This FYE community, allows us to see that we are at the crossroads of the contemporary globalized world, a world that is increasingly interconnected but yet less understood. You were born into an online world that allows to travel practically anywhere and interact with people everywhere. These three classes will each highlight some aspects of this exciting time to be alive but will also come together to form a fun adventure of learning, where you will be constantly engaged in meaningful activities that emerge from exploring crossroads of technology and place.  
UNIV 110: (3 cr.) MWF 10 - 10:50 Reynolds
GEOG 267: (3 cr.) MWF 2 - 2:50 Sowers
BIT 123: (2 cr.) MW 8 - 8:50 Seymour

#15 Balancing Instinct

For many the habits and professional skills developed in college will set the tone for life after college. Therein lies the quandary of figuring out how to juggle, communicate and set positive life practices. Are you looking to start your college experience off on a positive note? Then, join us as we practice learning to ask the right questions, develop healthy habits and communicate outside our boundaries.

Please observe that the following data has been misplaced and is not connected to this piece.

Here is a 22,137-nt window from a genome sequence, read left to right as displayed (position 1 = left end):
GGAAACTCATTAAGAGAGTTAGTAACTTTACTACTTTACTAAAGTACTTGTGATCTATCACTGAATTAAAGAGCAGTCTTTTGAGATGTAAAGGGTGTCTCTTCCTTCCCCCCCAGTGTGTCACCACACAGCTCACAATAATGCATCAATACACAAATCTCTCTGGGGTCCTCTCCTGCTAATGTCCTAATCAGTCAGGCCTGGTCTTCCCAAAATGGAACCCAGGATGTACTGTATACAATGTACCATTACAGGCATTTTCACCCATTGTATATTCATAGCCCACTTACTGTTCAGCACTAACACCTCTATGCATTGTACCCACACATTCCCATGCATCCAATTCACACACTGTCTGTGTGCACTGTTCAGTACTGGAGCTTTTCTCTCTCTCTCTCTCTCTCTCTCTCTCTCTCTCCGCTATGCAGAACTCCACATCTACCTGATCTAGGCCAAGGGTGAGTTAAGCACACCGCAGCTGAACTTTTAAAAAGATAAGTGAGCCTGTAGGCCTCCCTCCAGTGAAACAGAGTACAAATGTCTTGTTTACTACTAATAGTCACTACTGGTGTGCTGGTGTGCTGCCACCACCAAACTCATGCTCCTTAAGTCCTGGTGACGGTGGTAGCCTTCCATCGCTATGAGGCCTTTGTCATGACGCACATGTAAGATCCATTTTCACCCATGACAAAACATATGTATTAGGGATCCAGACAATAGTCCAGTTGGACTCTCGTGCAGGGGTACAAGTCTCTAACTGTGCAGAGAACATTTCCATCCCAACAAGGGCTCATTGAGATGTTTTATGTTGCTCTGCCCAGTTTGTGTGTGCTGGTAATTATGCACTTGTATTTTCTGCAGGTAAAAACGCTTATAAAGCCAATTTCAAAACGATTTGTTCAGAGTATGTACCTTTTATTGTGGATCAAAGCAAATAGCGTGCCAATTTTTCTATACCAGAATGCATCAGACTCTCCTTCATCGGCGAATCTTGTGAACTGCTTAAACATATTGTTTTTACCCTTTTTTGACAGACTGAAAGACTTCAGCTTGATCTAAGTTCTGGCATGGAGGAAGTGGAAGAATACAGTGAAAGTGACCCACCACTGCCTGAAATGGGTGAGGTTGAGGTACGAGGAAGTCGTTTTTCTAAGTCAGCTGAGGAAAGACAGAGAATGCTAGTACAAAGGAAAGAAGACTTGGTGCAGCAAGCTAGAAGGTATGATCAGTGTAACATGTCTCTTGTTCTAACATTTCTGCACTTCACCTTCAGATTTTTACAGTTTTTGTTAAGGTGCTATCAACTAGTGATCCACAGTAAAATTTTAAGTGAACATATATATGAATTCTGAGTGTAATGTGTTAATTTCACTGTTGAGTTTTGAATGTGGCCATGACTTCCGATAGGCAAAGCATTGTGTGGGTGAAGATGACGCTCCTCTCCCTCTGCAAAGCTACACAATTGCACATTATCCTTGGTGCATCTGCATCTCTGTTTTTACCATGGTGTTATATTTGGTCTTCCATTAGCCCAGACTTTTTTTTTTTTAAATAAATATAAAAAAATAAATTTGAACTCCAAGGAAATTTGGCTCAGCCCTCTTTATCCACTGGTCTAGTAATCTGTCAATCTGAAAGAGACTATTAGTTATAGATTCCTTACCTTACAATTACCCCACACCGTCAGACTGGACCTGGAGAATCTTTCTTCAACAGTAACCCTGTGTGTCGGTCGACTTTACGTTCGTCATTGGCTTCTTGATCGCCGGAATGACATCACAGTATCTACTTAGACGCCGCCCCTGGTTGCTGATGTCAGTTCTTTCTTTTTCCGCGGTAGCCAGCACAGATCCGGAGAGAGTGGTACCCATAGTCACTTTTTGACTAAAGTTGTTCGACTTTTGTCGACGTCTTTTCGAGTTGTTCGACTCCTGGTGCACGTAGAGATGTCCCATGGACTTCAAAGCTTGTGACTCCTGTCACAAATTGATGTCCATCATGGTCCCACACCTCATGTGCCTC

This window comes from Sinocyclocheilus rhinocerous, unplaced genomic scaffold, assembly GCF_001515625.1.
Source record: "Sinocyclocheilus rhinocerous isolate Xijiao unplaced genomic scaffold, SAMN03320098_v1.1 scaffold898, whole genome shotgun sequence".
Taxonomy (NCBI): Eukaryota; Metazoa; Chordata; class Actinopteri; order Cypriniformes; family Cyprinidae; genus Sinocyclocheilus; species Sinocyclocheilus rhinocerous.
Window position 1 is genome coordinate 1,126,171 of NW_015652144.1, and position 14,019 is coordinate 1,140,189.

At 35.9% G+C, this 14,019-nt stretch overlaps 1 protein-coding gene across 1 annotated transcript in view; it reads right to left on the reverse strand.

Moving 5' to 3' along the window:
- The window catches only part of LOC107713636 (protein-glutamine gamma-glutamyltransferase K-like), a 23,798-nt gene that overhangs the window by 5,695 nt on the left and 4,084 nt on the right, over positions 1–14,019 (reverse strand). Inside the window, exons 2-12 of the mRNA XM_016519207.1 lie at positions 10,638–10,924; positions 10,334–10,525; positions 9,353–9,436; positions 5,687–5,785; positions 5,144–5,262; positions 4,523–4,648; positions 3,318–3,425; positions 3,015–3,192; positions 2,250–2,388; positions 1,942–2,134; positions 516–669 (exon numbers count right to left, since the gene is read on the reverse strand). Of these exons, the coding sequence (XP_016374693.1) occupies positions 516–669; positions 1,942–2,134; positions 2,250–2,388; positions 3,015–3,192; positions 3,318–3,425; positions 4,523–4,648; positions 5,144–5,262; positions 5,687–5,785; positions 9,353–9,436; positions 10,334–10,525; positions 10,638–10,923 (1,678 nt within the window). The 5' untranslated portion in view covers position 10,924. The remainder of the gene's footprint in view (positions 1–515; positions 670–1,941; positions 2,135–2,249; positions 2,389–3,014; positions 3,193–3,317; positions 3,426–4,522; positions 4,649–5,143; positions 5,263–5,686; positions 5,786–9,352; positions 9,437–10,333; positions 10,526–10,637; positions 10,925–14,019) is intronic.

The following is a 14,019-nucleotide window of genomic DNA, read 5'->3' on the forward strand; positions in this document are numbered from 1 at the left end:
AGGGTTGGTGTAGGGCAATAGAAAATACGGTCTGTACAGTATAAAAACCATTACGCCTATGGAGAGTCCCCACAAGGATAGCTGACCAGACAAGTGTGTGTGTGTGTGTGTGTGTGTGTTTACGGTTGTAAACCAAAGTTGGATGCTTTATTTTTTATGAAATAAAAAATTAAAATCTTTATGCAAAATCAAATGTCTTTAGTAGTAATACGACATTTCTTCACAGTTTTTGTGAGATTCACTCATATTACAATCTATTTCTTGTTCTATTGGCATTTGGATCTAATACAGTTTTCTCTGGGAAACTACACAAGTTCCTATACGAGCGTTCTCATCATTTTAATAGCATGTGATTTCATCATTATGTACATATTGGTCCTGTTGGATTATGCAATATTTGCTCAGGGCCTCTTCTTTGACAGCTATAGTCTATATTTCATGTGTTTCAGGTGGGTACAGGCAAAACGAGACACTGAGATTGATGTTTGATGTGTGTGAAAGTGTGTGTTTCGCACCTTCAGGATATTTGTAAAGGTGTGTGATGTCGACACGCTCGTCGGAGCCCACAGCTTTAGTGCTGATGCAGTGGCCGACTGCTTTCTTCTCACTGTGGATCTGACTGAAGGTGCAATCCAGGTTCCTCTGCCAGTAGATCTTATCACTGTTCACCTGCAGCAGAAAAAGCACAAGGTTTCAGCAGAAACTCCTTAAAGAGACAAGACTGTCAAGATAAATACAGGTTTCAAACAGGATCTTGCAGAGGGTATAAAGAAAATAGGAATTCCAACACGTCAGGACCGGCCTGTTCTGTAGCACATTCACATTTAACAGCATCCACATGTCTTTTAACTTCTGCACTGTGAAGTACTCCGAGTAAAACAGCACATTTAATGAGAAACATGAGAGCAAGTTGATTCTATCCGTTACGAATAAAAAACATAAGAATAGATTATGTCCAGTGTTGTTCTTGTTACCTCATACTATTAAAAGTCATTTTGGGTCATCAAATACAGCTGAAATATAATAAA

UNIV 110: (2 cr.) TR 9 - 9:50 Standar
HPER 126: (1 cr.) MW 2 - 2:50 Eckmann

#16 Muddy Waters
This First-Year Experience will focus on sustainability for the Earth and the impact of over-consumption on the planet, our communities, and our health. Students will choose an area of sustainability that is close to their heart, research those needs on our campus and community, and implement a plan of action to help take care of the problem, so this Earth will be livable for future generations.
UNIV 110: (2 cr.) F 2 - 3:50 Gilseth
CHEM 127: (4 cr.) MWF 10 - 10:50 Clayton
CHEM 127L: F 12 - 1:50 Clayton
ART 250: (3 cr.) MW 1 - 3:50 Olson